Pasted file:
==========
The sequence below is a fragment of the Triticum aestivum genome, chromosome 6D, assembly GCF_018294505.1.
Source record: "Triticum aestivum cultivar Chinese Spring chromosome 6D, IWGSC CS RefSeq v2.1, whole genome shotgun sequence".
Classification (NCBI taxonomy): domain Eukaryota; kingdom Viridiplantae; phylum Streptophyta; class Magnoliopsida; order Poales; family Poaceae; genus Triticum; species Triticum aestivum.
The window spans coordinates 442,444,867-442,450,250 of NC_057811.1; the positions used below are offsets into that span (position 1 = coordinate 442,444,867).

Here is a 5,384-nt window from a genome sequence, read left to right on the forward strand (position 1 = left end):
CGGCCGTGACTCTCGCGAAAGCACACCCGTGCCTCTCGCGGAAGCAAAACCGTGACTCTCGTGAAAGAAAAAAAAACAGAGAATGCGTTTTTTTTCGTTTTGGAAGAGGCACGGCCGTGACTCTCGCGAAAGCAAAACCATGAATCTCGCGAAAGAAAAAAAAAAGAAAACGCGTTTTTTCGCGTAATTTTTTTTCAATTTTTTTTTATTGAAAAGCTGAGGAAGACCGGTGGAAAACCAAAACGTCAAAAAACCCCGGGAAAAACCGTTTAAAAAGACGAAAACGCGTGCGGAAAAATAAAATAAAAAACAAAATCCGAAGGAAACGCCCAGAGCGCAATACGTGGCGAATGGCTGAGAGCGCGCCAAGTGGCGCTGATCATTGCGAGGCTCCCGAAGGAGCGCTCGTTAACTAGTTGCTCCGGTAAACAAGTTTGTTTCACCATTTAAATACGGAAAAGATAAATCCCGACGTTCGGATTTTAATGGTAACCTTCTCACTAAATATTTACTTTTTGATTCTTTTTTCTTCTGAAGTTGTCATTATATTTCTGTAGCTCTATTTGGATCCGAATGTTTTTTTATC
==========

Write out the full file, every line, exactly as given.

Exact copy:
The sequence below is a fragment of the Triticum aestivum genome, chromosome 6D, assembly GCF_018294505.1.
Source record: "Triticum aestivum cultivar Chinese Spring chromosome 6D, IWGSC CS RefSeq v2.1, whole genome shotgun sequence".
Classification (NCBI taxonomy): domain Eukaryota; kingdom Viridiplantae; phylum Streptophyta; class Magnoliopsida; order Poales; family Poaceae; genus Triticum; species Triticum aestivum.
The window spans coordinates 442,444,867-442,450,250 of NC_057811.1; the positions used below are offsets into that span (position 1 = coordinate 442,444,867).

Here is a 5,384-nt window from a genome sequence, read left to right on the forward strand (position 1 = left end):
CGGCCGTGACTCTCGCGAAAGCACACCCGTGCCTCTCGCGGAAGCAAAACCGTGACTCTCGTGAAAGAAAAAAAAACAGAGAATGCGTTTTTTTTCGTTTTGGAAGAGGCACGGCCGTGACTCTCGCGAAAGCAAAACCATGAATCTCGCGAAAGAAAAAAAAAAGAAAACGCGTTTTTTCGCGTAATTTTTTTTCAATTTTTTTTTATTGAAAAGCTGAGGAAGACCGGTGGAAAACCAAAACGTCAAAAAACCCCGGGAAAAACCGTTTAAAAAGACGAAAACGCGTGCGGAAAAATAAAATAAAAAACAAAATCCGAAGGAAACGCCCAGAGCGCAATACGTGGCGAATGGCTGAGAGCGCGCCAAGTGGCGCTGATCATTGCGAGGCTCCCGAAGGAGCGCTCGTTAACTAGTTGCTCCGGTAAACAAGTTTGTTTCACCATTTAAATACGGAAAAGATAAATCCCGACGTTCGGATTTTAATGGTAACCTTCTCACTAAATATTTACTTTTTGATTCTTTTTTCTTCTGAAGTTGTCATTATATTTCTGTAGCTCTATTTGGATCCGAATGTTTTTTTATC